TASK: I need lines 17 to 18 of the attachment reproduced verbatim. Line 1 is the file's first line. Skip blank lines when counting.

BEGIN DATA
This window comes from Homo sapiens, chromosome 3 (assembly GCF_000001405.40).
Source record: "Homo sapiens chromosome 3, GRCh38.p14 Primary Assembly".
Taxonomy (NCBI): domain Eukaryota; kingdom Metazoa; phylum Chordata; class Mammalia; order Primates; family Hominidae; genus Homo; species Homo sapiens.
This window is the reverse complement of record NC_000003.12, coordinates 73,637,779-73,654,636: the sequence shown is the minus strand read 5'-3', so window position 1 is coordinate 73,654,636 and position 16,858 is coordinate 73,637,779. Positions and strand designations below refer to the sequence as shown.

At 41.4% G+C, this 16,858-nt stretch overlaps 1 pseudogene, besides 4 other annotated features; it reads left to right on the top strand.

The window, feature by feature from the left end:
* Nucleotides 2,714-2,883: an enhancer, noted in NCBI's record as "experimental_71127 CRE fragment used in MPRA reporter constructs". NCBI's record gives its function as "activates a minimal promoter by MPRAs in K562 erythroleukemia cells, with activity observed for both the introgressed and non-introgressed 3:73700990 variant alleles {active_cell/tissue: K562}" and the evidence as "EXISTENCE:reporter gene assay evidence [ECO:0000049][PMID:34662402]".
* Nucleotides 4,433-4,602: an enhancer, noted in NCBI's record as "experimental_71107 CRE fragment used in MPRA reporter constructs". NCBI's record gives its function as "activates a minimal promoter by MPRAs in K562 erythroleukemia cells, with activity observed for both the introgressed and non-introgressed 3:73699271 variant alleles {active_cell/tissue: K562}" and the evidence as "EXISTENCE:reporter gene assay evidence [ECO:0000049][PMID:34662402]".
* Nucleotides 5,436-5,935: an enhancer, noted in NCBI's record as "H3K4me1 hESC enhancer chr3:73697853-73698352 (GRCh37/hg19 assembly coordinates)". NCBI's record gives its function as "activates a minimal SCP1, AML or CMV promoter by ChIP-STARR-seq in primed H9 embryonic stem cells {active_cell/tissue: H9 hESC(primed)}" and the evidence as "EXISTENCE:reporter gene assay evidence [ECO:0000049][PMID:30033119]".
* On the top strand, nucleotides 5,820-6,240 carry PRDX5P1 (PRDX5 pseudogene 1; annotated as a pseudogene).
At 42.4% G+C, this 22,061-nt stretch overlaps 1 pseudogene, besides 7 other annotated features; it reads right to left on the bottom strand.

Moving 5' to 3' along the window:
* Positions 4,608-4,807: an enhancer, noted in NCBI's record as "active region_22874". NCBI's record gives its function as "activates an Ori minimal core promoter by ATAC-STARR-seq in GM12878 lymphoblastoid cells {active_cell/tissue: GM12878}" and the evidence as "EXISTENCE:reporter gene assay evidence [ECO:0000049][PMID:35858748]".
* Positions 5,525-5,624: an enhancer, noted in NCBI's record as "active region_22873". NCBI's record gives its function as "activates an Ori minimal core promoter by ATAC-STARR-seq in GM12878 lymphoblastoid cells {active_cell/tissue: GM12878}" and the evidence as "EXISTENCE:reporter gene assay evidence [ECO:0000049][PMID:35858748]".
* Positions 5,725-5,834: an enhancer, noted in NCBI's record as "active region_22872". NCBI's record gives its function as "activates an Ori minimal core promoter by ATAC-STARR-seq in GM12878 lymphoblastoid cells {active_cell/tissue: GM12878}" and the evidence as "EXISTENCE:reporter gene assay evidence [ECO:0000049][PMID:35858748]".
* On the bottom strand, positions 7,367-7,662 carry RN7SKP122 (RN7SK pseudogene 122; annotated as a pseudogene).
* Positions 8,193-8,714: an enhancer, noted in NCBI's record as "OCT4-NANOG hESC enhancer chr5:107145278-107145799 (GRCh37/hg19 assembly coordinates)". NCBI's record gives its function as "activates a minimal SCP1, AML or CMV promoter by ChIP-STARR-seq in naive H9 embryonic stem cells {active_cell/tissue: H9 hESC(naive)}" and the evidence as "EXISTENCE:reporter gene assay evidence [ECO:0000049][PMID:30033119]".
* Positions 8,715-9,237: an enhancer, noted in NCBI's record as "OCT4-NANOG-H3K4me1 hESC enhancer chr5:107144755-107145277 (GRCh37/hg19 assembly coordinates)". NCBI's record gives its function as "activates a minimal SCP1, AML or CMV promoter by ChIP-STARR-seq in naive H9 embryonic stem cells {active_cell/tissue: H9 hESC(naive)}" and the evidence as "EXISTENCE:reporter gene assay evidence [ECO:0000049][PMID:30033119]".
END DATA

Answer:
* Positions 8,193-8,714: an enhancer, noted in NCBI's record as "OCT4-NANOG hESC enhancer chr5:107145278-107145799 (GRCh37/hg19 assembly coordinates)". NCBI's record gives its function as "activates a minimal SCP1, AML or CMV promoter by ChIP-STARR-seq in naive H9 embryonic stem cells {active_cell/tissue: H9 hESC(naive)}" and the evidence as "EXISTENCE:reporter gene assay evidence [ECO:0000049][PMID:30033119]".
* Positions 8,715-9,237: an enhancer, noted in NCBI's record as "OCT4-NANOG-H3K4me1 hESC enhancer chr5:107144755-107145277 (GRCh37/hg19 assembly coordinates)". NCBI's record gives its function as "activates a minimal SCP1, AML or CMV promoter by ChIP-STARR-seq in naive H9 embryonic stem cells {active_cell/tissue: H9 hESC(naive)}" and the evidence as "EXISTENCE:reporter gene assay evidence [ECO:0000049][PMID:30033119]".